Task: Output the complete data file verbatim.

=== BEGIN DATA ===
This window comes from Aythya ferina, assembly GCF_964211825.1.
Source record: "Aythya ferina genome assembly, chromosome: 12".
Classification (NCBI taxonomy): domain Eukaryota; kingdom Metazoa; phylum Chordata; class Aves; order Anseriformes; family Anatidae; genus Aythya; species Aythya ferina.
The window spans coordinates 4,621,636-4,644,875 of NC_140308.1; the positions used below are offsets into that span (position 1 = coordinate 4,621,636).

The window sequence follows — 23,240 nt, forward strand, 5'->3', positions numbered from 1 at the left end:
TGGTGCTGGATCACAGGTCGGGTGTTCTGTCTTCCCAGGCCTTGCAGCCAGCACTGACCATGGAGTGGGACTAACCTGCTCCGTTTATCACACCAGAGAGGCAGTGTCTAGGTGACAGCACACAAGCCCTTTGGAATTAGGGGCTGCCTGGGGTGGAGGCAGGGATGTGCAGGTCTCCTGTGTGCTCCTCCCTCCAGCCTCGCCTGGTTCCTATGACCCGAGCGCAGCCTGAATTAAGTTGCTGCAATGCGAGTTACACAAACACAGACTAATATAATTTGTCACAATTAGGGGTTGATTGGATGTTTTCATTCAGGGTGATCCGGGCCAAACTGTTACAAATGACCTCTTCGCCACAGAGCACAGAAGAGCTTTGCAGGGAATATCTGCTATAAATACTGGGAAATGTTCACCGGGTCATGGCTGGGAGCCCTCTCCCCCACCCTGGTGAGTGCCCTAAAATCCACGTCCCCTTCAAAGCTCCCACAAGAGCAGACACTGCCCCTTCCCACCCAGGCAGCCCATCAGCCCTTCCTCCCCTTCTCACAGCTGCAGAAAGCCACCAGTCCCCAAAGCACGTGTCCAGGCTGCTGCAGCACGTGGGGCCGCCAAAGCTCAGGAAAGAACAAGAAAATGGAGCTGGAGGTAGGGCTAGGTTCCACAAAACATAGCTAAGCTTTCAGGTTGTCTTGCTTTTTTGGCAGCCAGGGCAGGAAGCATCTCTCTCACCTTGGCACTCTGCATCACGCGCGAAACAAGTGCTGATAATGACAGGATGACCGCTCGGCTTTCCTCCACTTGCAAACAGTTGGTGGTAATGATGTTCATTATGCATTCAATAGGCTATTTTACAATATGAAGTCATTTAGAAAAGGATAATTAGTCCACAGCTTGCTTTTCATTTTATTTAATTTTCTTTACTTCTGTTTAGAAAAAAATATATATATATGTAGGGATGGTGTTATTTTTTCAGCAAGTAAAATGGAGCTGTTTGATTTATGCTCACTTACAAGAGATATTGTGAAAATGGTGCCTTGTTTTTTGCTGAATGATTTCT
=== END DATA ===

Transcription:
This window comes from Aythya ferina, assembly GCF_964211825.1.
Source record: "Aythya ferina genome assembly, chromosome: 12".
Classification (NCBI taxonomy): domain Eukaryota; kingdom Metazoa; phylum Chordata; class Aves; order Anseriformes; family Anatidae; genus Aythya; species Aythya ferina.
The window spans coordinates 4,621,636-4,644,875 of NC_140308.1; the positions used below are offsets into that span (position 1 = coordinate 4,621,636).

The window sequence follows — 23,240 nt, forward strand, 5'->3', positions numbered from 1 at the left end:
TGGTGCTGGATCACAGGTCGGGTGTTCTGTCTTCCCAGGCCTTGCAGCCAGCACTGACCATGGAGTGGGACTAACCTGCTCCGTTTATCACACCAGAGAGGCAGTGTCTAGGTGACAGCACACAAGCCCTTTGGAATTAGGGGCTGCCTGGGGTGGAGGCAGGGATGTGCAGGTCTCCTGTGTGCTCCTCCCTCCAGCCTCGCCTGGTTCCTATGACCCGAGCGCAGCCTGAATTAAGTTGCTGCAATGCGAGTTACACAAACACAGACTAATATAATTTGTCACAATTAGGGGTTGATTGGATGTTTTCATTCAGGGTGATCCGGGCCAAACTGTTACAAATGACCTCTTCGCCACAGAGCACAGAAGAGCTTTGCAGGGAATATCTGCTATAAATACTGGGAAATGTTCACCGGGTCATGGCTGGGAGCCCTCTCCCCCACCCTGGTGAGTGCCCTAAAATCCACGTCCCCTTCAAAGCTCCCACAAGAGCAGACACTGCCCCTTCCCACCCAGGCAGCCCATCAGCCCTTCCTCCCCTTCTCACAGCTGCAGAAAGCCACCAGTCCCCAAAGCACGTGTCCAGGCTGCTGCAGCACGTGGGGCCGCCAAAGCTCAGGAAAGAACAAGAAAATGGAGCTGGAGGTAGGGCTAGGTTCCACAAAACATAGCTAAGCTTTCAGGTTGTCTTGCTTTTTTGGCAGCCAGGGCAGGAAGCATCTCTCTCACCTTGGCACTCTGCATCACGCGCGAAACAAGTGCTGATAATGACAGGATGACCGCTCGGCTTTCCTCCACTTGCAAACAGTTGGTGGTAATGATGTTCATTATGCATTCAATAGGCTATTTTACAATATGAAGTCATTTAGAAAAGGATAATTAGTCCACAGCTTGCTTTTCATTTTATTTAATTTTCTTTACTTCTGTTTAGAAAAAAATATATATATATGTAGGGATGGTGTTATTTTTTCAGCAAGTAAAATGGAGCTGTTTGATTTATGCTCACTTACAAGAGATATTGTGAAAATGGTGCCTTGTTTTTTGCTGAATGATTTCT